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Home :: Archive :: 2000 :: March ::
Re: Julius Caesar, Cesario, Ganymede
The Shakespeare Conference: SHK 11.0506  Wednesday, 15 March 2000.

From:           Sean Lawrence <
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Date:           Tuesday, 14 Mar 2000 08:11:42 -0800
Subject: 11.0490 Re: Julius Caesar, Cesario, Ganymede
Comment:        Re: SHK 11.0490 Re: Julius Caesar, Cesario, Ganymede

I take L. Swilley's point about not constructing characters on the basis
of historical determinacy, but isn't historical determinacy a special
deployment of historical research?  I mean, couldn't I research
Plutarch's Caesar in order to see how Shakespeare's is different,
therefore to determine the sorts of decisions Shakespeare is making?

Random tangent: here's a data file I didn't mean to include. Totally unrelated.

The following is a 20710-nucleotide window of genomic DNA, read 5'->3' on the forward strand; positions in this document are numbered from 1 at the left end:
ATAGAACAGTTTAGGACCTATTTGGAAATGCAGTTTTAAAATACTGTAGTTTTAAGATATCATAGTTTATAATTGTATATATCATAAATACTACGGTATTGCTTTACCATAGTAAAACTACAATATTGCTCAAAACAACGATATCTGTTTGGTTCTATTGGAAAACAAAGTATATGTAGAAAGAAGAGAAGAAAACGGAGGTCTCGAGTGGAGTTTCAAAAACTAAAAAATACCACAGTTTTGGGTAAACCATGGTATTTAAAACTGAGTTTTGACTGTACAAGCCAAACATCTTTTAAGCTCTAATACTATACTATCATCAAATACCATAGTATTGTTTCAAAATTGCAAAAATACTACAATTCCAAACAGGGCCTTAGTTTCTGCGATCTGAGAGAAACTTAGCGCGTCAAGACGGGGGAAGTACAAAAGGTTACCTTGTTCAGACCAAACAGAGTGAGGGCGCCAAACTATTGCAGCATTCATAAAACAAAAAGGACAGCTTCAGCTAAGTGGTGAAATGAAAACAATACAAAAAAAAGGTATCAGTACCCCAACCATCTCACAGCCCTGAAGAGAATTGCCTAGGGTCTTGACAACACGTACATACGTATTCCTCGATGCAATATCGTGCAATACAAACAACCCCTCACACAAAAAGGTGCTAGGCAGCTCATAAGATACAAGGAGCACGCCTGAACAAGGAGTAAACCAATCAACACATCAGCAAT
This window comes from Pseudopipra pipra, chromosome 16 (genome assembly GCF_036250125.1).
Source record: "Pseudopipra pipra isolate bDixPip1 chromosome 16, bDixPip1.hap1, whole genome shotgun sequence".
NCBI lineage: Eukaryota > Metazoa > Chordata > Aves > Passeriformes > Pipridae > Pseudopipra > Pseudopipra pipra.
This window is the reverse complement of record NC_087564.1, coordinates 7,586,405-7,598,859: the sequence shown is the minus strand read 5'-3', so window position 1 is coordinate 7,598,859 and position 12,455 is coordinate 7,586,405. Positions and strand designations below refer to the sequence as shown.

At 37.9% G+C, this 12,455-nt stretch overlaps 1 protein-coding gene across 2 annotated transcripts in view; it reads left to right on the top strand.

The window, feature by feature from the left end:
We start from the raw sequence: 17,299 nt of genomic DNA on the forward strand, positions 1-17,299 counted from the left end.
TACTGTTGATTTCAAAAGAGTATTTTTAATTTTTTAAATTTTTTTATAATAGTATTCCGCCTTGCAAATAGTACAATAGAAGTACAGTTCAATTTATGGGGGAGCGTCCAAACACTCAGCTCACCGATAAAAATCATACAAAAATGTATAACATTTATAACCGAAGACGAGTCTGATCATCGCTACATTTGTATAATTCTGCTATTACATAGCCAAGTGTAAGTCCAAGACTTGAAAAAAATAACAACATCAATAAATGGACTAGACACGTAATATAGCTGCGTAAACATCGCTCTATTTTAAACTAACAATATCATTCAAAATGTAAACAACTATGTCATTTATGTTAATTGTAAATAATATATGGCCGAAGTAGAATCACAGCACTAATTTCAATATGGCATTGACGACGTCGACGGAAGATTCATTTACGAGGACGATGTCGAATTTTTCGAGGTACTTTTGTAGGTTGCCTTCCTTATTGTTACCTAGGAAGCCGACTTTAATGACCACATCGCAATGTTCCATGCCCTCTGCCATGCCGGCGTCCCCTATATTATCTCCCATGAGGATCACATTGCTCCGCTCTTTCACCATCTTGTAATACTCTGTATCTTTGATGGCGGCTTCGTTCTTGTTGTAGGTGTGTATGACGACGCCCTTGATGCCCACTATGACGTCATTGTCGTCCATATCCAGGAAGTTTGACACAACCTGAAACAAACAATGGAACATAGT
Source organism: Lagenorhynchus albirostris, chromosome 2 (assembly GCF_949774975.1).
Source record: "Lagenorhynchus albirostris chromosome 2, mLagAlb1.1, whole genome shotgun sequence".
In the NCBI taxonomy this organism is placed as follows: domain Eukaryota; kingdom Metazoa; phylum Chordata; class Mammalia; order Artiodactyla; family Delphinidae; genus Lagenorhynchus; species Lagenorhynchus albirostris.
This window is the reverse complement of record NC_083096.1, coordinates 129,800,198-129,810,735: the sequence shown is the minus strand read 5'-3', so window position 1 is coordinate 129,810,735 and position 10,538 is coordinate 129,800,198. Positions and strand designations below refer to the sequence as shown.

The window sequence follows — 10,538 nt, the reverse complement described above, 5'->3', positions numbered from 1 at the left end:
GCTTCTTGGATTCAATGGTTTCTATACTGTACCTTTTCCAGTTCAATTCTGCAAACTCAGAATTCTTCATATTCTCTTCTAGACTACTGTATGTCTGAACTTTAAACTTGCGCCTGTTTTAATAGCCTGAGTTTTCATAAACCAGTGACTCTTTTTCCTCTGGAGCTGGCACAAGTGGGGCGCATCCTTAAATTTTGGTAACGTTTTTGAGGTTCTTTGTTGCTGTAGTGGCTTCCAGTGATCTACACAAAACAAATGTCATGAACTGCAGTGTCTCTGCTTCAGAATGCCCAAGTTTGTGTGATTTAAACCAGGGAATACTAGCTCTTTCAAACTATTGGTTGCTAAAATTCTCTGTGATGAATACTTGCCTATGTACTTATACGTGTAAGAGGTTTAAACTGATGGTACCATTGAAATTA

For that matter, I could look at previous depictions of Caesar in
fiction to see how Shakespeare is correcting them.

Somebody argues (I still haven't found it) that not only was Shakespeare
breaking with his sources in showing Cordelia murdered, rather than
committing suicide, but that he was correcting his sources, reversing
the lie that Edmund would have promulgated.  I would think that this
makes us more sympathetic towards both Lear and Cordelia, which, by at
least one definition, makes them more into persons.

I'm thinking here of how any sort of depiction of Hitler on screen
invites comparison with Chaplin's Great Dictator, or how Pierce
Brosnan's agent 007 is relentlessly compared to Sean Connery's.  This
isn't to say that they're simply the same.  It might be to point out
variations, and therefore the director's, actor's, or writer's
approach.  In reading Shakespeare's Henry VIII, I'm always struck by how
different his title character appears from the wife-slaughtering,
obscenely overweight creature of popular (twentieth-century) history.



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